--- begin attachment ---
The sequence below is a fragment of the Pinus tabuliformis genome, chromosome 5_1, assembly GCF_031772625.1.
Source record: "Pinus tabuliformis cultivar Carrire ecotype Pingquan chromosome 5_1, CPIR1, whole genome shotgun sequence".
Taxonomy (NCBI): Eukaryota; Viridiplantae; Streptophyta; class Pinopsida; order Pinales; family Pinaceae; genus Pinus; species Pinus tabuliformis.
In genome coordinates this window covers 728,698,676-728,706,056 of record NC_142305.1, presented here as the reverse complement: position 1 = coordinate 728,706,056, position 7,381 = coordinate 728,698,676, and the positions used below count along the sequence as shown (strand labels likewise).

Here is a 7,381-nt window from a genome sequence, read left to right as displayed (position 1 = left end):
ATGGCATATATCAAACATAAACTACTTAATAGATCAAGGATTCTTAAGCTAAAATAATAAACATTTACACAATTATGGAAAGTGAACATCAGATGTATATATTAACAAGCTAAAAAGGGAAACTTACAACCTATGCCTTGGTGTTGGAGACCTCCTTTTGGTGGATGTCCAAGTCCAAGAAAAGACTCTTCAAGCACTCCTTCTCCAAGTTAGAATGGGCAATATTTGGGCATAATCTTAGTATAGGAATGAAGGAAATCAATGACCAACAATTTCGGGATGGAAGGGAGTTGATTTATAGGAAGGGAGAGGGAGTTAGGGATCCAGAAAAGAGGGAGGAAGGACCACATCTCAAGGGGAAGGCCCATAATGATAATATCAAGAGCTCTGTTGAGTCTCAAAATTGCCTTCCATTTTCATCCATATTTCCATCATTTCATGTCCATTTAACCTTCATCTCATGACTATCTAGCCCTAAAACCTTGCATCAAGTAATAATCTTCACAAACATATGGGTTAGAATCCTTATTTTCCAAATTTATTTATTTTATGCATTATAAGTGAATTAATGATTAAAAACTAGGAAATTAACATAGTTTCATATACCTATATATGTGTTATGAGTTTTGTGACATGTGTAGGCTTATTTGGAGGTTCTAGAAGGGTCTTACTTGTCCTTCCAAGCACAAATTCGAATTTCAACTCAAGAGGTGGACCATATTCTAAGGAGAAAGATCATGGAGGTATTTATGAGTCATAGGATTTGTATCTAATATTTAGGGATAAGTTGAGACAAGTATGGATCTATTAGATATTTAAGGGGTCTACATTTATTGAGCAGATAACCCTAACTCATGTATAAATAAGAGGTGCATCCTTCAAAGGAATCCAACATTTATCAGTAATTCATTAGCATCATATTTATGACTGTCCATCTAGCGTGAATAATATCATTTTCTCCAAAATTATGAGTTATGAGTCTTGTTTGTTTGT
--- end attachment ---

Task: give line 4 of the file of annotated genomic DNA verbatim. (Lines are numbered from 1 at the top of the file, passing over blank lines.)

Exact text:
In genome coordinates this window covers 728,698,676-728,706,056 of record NC_142305.1, presented here as the reverse complement: position 1 = coordinate 728,706,056, position 7,381 = coordinate 728,698,676, and the positions used below count along the sequence as shown (strand labels likewise).